You can apply for financing conveniently from your kitchen table for everything from a store credit card to a home mortgage in minutes now. There is no need to drive to banks or multiple banks and wait in line to see a loan officer that that has the changing facial expression at each line they read on an application and give the feeling of being back in grade school waiting for a teacher to render a verdict on the results of your book report. The convenience and ease is unquestionable, but is it safe to be sending your personal financial information out on the internet to who knows where?
Know How the Information is going
There are two keys to taking reasonable safety precautions when sending financial information over the internet. Know where the information is going and how it is being sent there. The second one is actually the simpler of the two procedures. Looking at the address line in your browser to see the details of the website you are on is very important. For example, an online mortgage application at this web address – https://www.1ststop.co.uk/homeloans/apply-online tells you by looking at the very beginning that it is a secure server and encrypted network.
The first part of the web address on a secure encrypted network will always start with https followed by the actual address. The piece of information you are looking for is “s” at the end of the http. That identifies it as a secure or encrypted server. If the “s” is not present then it means anybody along the path of travel in the whole internet can look at or read the information you send. If a website is asking for anything more personal than name and email address and it is not using the secure server , move on to a more trustworthy place.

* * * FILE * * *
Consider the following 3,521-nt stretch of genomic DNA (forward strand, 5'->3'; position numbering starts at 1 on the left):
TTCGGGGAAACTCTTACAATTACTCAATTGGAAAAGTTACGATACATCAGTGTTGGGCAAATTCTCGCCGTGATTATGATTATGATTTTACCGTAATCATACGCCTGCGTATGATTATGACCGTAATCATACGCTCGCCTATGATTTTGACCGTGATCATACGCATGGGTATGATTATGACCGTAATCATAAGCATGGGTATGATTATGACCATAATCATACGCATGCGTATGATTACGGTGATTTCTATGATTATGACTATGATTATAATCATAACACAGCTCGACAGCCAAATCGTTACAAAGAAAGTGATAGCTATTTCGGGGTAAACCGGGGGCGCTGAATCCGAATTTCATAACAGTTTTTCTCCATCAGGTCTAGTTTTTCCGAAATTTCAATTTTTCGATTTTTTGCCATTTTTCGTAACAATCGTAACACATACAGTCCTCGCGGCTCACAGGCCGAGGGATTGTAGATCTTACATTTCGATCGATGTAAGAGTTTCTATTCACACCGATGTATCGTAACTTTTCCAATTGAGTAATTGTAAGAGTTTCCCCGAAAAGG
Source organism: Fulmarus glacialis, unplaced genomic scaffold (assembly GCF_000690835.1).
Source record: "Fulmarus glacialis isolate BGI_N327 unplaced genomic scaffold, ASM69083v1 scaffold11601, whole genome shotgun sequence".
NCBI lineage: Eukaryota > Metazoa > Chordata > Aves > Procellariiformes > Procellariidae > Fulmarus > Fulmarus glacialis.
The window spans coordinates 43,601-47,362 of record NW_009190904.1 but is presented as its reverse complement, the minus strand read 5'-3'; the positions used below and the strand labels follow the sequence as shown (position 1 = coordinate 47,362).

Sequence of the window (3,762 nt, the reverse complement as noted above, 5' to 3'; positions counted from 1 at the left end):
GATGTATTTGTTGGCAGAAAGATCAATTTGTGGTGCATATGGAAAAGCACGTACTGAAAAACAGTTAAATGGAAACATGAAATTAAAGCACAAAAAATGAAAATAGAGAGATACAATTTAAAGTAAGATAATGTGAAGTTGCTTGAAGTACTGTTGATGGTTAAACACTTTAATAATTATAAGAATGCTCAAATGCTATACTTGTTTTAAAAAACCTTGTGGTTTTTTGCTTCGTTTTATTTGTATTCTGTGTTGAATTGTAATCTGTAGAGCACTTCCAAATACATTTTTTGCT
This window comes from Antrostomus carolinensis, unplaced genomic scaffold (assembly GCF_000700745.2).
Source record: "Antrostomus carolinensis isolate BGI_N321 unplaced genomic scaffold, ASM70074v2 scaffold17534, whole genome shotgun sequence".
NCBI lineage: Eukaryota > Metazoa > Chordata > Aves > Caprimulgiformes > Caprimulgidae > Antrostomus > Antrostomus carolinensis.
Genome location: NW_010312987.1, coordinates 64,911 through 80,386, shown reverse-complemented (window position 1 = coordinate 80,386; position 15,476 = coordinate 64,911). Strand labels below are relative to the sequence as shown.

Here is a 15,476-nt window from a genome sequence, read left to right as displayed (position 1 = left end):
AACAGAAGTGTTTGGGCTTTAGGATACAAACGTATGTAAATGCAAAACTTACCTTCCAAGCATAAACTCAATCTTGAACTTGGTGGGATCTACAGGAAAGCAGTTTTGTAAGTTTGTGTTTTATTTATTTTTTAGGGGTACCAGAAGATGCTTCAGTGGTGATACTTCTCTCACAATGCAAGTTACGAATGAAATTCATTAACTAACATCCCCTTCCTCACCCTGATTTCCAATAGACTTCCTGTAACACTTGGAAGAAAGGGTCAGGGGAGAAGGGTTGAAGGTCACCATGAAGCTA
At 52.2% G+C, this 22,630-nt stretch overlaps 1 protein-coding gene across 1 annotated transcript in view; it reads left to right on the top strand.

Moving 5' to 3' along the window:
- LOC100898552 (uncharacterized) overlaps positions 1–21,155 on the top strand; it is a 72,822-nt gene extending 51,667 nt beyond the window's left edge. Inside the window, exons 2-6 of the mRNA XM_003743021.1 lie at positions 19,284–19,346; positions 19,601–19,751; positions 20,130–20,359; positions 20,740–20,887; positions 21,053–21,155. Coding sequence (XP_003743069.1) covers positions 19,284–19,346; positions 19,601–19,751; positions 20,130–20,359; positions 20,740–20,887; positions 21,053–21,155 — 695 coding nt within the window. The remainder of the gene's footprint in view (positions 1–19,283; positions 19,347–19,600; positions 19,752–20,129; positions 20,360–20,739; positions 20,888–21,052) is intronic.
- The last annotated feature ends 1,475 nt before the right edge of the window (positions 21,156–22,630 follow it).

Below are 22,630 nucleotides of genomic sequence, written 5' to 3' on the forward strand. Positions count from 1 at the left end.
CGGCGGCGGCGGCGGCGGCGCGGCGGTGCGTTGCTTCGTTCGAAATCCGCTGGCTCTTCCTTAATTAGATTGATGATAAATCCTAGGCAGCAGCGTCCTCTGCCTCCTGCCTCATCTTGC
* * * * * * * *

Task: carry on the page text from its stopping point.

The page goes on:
Know Where the Information is going
The other issue, of where the information ultimately ends up takes a little more effort to determine the trustworthiness. This requires you to do some small research on your own and make a judgment call. The issues to be concerned with is are you sending your information to a finance lender or to a finance broker, or to a third party. Careful perusal of the website will usually make this clear. Somewhere in the wording you will find a credit disclosure saying they will be pulling a credit report and making a lending decision if it is an actual finance source. Usually you will need to click the box by the disclosure as an acknowledgement and permission for them to do this.
In the case of a broker, you will be submitting your information to one company with the intent that they will forward it to other companies. The idea is they use their expertise in determining the actual finance sources most likely to approve your application under the terms you have requested. The convenience is that they know more about the lenders than you do and save time by not submitting applications that have no chance of approval. The downside is most have “preferred lenders” so they do not actually guarantee the best source, simply the best out of the sources they work with (or the ones paying the highest referral fee to them). By looking up the reviews of the brokers you can usually establish their credentials. An example of a well-known broker would be https://www.lendingtree.com/. Lending Tree , like most real brokers make it very clear they are simply going to find you sources and do not actually lend out any money themselves. Also, understand they do not have the ability to give a final approval- you will need to complete the application with a final finance source. They will however have a license and be regulated by financial industries.
The most dangerous place to send your personal information is to the 3rd party referral places that litter the internet. Typically in small print somewhere you will see they have a disclosure that says they are not a lender or a broker. They will simply be selling your personal contact and financial information to anybody that wants to buy an advertising lead. They have virtually no oversight and no regulations to adhere to in the handling of your information. They are also most likely to have the blatant advertising that says guaranteed approval in 60 seconds and other such claims without having ever seen your credit history or information. The “approval” they mean, if they are above boards enough to disclose even, is they will approve your information to sale to brokers and finance sources. There is virtually no good reason to entrust your information to anybody that is not a licensed broker or lender.